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3 things to watch in Pennsylvania’s 12th District special election

Vote in GOP-dominated district could signal party strength in 2020

Republican Fred Keller speaks during a rally Monday in Montoursville, Pa., as President Donald Trump looks on. Keller is the favorite in Tuesday’s special election in the 12th District. (Tom Williams/CQ Roll Call)
Republican Fred Keller speaks during a rally Monday in Montoursville, Pa., as President Donald Trump looks on. Keller is the favorite in Tuesday’s special election in the 12th District. (Tom Williams/CQ Roll Call)

Voters head to the polls Tuesday in Pennsylvania’s 12th District to choose a new congressman, and Republican state Rep. Fred Keller is strongly favored in the deep-red district.

The race to replace GOP Rep. Tom Marino, who resigned in January, hasn’t garnered much national attention given the district’s partisan lean. Inside Elections with Nathan L. Gonzales rates the contest Solid Republican.

Still, the race could be an early test of both parties’ messaging ahead of 2020. President Donald Trump brought the national spotlight to the north-central Pennsylvania district with a Monday night rally, as Keller has sold himself as someone who would back the president’s priorities.

The Democratic nominee, Marc Friedenberg, has been stressing his rejection of corporate PAC money and his calls to improve infrastructure and protect Medicare and Social Security. 

Here are three things to watch after the polls close at 8 p.m., Eastern time:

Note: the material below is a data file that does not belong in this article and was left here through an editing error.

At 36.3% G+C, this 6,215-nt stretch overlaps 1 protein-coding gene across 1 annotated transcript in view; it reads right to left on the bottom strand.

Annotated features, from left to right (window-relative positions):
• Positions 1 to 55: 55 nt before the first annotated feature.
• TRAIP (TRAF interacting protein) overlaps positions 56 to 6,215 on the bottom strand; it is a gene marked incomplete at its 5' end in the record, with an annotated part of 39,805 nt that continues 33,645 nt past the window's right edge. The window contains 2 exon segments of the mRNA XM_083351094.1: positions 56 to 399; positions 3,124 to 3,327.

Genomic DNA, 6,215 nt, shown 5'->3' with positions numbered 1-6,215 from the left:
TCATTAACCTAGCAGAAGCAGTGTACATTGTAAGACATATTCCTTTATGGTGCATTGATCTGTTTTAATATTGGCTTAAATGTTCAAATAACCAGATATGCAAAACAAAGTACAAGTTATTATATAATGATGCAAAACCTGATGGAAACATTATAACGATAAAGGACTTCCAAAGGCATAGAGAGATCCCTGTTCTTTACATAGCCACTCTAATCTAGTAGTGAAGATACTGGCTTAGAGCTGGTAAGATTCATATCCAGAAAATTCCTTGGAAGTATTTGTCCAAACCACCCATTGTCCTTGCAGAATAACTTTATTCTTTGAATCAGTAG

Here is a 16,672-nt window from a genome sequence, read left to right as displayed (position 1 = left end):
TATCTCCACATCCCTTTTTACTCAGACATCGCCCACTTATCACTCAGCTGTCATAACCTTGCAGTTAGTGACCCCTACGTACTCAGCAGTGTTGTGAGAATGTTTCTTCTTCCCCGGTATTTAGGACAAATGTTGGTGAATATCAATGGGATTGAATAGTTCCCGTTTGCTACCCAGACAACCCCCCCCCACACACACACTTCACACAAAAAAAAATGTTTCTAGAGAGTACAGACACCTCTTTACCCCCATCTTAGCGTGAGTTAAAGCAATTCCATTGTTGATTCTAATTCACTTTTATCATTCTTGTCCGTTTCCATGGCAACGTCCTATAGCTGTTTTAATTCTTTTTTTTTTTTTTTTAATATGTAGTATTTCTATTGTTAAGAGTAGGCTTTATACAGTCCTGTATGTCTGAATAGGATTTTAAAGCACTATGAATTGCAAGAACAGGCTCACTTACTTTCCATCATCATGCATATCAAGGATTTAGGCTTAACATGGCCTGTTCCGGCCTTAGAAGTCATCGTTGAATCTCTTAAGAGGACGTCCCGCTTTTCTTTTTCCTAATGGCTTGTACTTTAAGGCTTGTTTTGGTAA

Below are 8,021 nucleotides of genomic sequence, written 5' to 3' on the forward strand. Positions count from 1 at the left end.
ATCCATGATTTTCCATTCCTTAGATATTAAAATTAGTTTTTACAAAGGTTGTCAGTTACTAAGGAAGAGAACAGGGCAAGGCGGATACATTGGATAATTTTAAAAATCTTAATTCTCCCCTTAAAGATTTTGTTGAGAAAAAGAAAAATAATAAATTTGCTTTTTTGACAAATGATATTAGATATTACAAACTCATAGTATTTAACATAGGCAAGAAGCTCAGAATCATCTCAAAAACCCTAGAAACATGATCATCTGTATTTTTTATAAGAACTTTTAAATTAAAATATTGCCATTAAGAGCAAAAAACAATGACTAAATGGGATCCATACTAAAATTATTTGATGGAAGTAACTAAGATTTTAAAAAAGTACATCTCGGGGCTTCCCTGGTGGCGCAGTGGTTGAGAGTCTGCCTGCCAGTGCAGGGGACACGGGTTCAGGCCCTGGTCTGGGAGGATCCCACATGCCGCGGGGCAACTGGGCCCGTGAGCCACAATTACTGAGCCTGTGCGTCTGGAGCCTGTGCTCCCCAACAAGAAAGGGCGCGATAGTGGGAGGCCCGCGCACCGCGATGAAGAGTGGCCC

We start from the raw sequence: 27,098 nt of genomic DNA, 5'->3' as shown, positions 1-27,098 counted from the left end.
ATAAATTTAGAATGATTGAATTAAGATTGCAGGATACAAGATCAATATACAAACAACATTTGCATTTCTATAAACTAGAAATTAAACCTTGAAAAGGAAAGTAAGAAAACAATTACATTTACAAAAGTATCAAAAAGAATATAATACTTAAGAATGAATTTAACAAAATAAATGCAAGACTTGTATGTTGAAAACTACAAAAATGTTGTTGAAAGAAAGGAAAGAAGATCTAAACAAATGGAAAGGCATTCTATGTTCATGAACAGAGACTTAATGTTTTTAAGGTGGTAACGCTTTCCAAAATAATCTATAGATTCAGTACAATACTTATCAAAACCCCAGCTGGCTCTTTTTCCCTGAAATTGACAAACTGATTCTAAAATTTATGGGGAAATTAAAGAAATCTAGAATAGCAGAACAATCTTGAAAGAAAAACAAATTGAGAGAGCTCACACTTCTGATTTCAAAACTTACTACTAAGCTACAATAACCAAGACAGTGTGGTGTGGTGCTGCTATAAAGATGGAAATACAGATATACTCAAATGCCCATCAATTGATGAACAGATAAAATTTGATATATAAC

1. The margin

Unlike past special elections, outside groups and the national parties have not engaged in this race, which is a sign that it is not expected to be competitive. Friedenberg, an assistant college professor, is hoping to narrow his margin from November, when he lost to Marino by 32 points, 66 percent to 34 percent.

Marino won re-election even after he had to withdraw his name from consideration to head the Office of National Drug Control Policy. His move followed reports that a law based on a bill he sponsored hindered the Drug Enforcement Administration’s ability to target opioid manufacturers.

Trump would have carried the 12th District by 36 points in 2016, winning 66 percent of the vote, had the new congressional lines been in place. If Tuesday’s margin is dramatically narrower, that could be an early warning sign for Republicans heading into 2020.

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2. Do independents turn out?

Independent voters were critical to Democratic victories in competitive districts in 2018, and it’s unclear whether they will turn out in this special election. The race takes place on the same day as the state’s municipal primaries, which are closed to those not affiliated with a political party.

Fourteen percent of voters in the 12th District are registered with no party or with a third party. Republicans have a significant advantage here, with 55 percent registered with the GOP. Thirty-one percent of 12th District voters are registered Democrats.

3. Does Trump take credit?

Keller has long been expected to win this race, but Trump’s decision to travel to the district could signal that he is looking to take some credit for the Republican’s likely win.

Trump’s rally on the eve of the special election is reminiscent of his trip to Pennsylvania’s 18th District ahead of a special election there in March 2018, when GOP state Rep. Rick Saccone lost to Democrat Conor Lamb in a district the president had carried by 20 points in 2016. Lamb’s upset win was a precursor to Democratic victories across the country that November. 

Trump added to his last-ditch push for Keller by recording a robocall for the GOP nominee. He touted the unemployment rate and said the steel industry was “roaring back like never before.”

“In Congress, Fred will work with me to lower your taxes, secure our border, and strengthen our military, unlike Nancy Pelosi and the radical liberal socialist Democrats who only obstruct and oppose our tremendous accomplishments,” Trump said in the call, according to Keller’s campaign.

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